Physical Therapy: A Better Solution for Pain
In celebration of Christina Kuzma’s successful fight against breast cancer at the age of 33, Tx:Team begins a weekly series to share her experience making decisions about her treatment. Christina is the Manager of Business Development at Tx:Team, and more than that, she is the catalyst for making things happen – an entrepreneur, easily connecting with others and quick to inspire them to be their best. It’s no surprise then that when she was diagnosed with breast cancer, Christina explored all treatment strategies and committed to one that she believes in. She hopes that more people will consider her approach, especially if they find themselves in similar circumstances to hers in the beginning of 2018. Being honest about her “crappy 2018” is a strong suit, so we’ll come to understand how the months since Christina’s diagnosis on February 5, 2018, have pained her body, given life to the small stuff, and ultimately transformed her into a different person.
There are several kinds of breast cancer, and not all are treated with the course of treatment that Christina completed. Keep that in mind if you are at the beginning of your diagnosis – everybody’s story is different. Christina’s form of cancer was diagnosed as HER2-positive, one that tests positive for a cancer-generating protein called human epidermal growth factor receptor 2. Luckily, we have targeted therapy for HER2-positive breast cancer, but of all known forms of breast cancer, HER2-positive has a high re-occurrence rate.
Her daughter became her ultimate source of strength. At 33 years old, Christina didn’t have time for cancer. She had a career, a marriage, a 3-year old daughter…it was thoughts of her daughter’s future with or without her mother that gave rise to her moment of clarity. The moment where Christina decided that it was time to put on the armor and fight, saying, “I have A LOT of life left to live, and I want to know that I did everything I could to see my daughter grow up.” She moved forward with 5 months of chemotherapy, 1 month of rest, and then a bi-lateral mastectomy surgery.
Christina’s story is primarily a testament to Physical Therapy as a choice alternative to opioid medication throughout her recovery. With the help of her coworkers at Tx:Team, who specialize in Physical Therapy and are experts in treating pain through strengthening and movement, Christina developed and implemented a physical therapy-focused treatment plan with her doctor, confidently refused morphine in her IV, and took none of her prescribed pain relievers.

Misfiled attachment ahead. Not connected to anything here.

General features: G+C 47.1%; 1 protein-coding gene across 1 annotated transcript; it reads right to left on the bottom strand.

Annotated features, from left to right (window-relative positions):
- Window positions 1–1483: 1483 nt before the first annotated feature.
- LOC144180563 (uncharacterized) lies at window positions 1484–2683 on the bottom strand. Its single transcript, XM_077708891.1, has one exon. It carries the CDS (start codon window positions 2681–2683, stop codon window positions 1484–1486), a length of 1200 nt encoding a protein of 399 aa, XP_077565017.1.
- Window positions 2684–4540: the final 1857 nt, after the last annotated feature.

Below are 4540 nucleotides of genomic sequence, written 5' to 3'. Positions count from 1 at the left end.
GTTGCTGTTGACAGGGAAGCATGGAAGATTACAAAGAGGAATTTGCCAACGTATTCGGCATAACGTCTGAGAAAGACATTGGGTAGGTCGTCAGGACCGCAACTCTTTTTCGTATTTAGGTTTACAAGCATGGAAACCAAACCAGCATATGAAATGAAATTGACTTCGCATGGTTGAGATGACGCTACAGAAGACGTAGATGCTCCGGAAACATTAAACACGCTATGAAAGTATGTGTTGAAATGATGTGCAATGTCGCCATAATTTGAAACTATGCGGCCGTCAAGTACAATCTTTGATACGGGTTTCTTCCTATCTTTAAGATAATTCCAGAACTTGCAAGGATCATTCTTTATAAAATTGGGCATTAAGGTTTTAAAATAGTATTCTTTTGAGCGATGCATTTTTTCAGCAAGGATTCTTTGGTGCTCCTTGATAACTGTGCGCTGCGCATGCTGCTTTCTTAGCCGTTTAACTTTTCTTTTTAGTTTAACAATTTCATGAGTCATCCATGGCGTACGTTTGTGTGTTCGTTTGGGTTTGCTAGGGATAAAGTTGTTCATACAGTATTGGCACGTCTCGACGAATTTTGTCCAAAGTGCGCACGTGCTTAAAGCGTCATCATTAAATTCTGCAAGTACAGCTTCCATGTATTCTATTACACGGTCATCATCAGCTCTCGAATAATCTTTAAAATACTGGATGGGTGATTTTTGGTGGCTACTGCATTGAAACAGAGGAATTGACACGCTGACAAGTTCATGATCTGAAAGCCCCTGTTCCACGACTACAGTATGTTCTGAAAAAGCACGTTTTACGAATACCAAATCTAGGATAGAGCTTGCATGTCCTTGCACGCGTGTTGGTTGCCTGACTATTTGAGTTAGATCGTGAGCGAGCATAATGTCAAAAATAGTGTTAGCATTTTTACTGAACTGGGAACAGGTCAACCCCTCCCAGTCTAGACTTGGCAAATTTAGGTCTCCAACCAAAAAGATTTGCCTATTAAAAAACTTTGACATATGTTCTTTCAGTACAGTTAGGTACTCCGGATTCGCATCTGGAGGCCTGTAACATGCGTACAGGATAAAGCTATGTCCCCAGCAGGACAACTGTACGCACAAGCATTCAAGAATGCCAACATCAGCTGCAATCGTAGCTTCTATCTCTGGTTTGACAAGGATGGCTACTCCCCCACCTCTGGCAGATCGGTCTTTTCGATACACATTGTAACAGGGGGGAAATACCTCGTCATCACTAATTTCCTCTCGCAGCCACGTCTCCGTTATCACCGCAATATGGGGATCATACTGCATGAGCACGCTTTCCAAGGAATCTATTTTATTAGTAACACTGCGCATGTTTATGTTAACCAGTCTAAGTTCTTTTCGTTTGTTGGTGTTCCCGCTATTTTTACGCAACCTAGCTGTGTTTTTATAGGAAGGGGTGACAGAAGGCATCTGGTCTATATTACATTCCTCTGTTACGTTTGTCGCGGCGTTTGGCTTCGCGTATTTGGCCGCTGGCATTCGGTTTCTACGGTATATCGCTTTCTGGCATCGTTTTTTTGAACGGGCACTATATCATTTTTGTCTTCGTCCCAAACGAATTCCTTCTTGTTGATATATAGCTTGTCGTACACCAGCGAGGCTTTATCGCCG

NO PAIN PILLS AT ALL
At this point, you may be in disbelief, but it’s true. Christina’s previous exposure to pain relievers prompted her to choose a different path. The dizzying effects of an opioid analgesic in her IV after her cesarean section for the birth of her daughter upset her. The doctors urged her to take them so that she could walk without pain, but she recalls the rush of the medication going to her head and says, “that feeling is the last thing you want while holding a newborn for the first time.” She returned home the next day with her first child- clearheaded- and never filled the prescription, opting for Tylenol.
Her own brother’s escalated addiction to opioids terrifies her. Doctors prescribed him an opioid pain reliever after an injury he suffered while working with the army. Once the prescription ran out, he searched the streets for substitutes and disappeared. That was seven years ago. Christina’s decision to avoid opioids was a way to protect herself. She reflects on that decision, saying, “Cancer was already controlling my life, I was not going to let something else get in my way.”
TALKING TO HER DOCTOR
Day 1 with her doctor, Christina emphasized the importance of finding an alternative method for pain control. Her doctor was immediately on board – something we can’t take for granted. She listened to the research that Christina was prepared to present, and she agreed that Christina was the perfect candidate for a physical therapy-focused plan.
It is important to note here that Christina is assertive. When she enters the office, you hear her. Ears perk and heads turn, ready to answer her happy “hellos” and energetic conversation. She commands attention and you’ll be sure to hear her request. To this Christina says, “You’ve got to be your own advocate!” When it’s just you and your doctor in the room discussing what the next year is going to look like, you have to show up for yourself. If you’re reading this thinking, “I don’t know if I have it in me to hold my ground if my doctor declines my request,” know that it’s going to be a rough road for everyone to navigate our healthcare system and steer us away from its opioid-dependence. But know that it’s a good fight! Now more than ever, doctors are aware of the need to break free from opioid dependent treatment plans
And so, with her armor on and her team at her side, Christina’s battle with breast cancer began.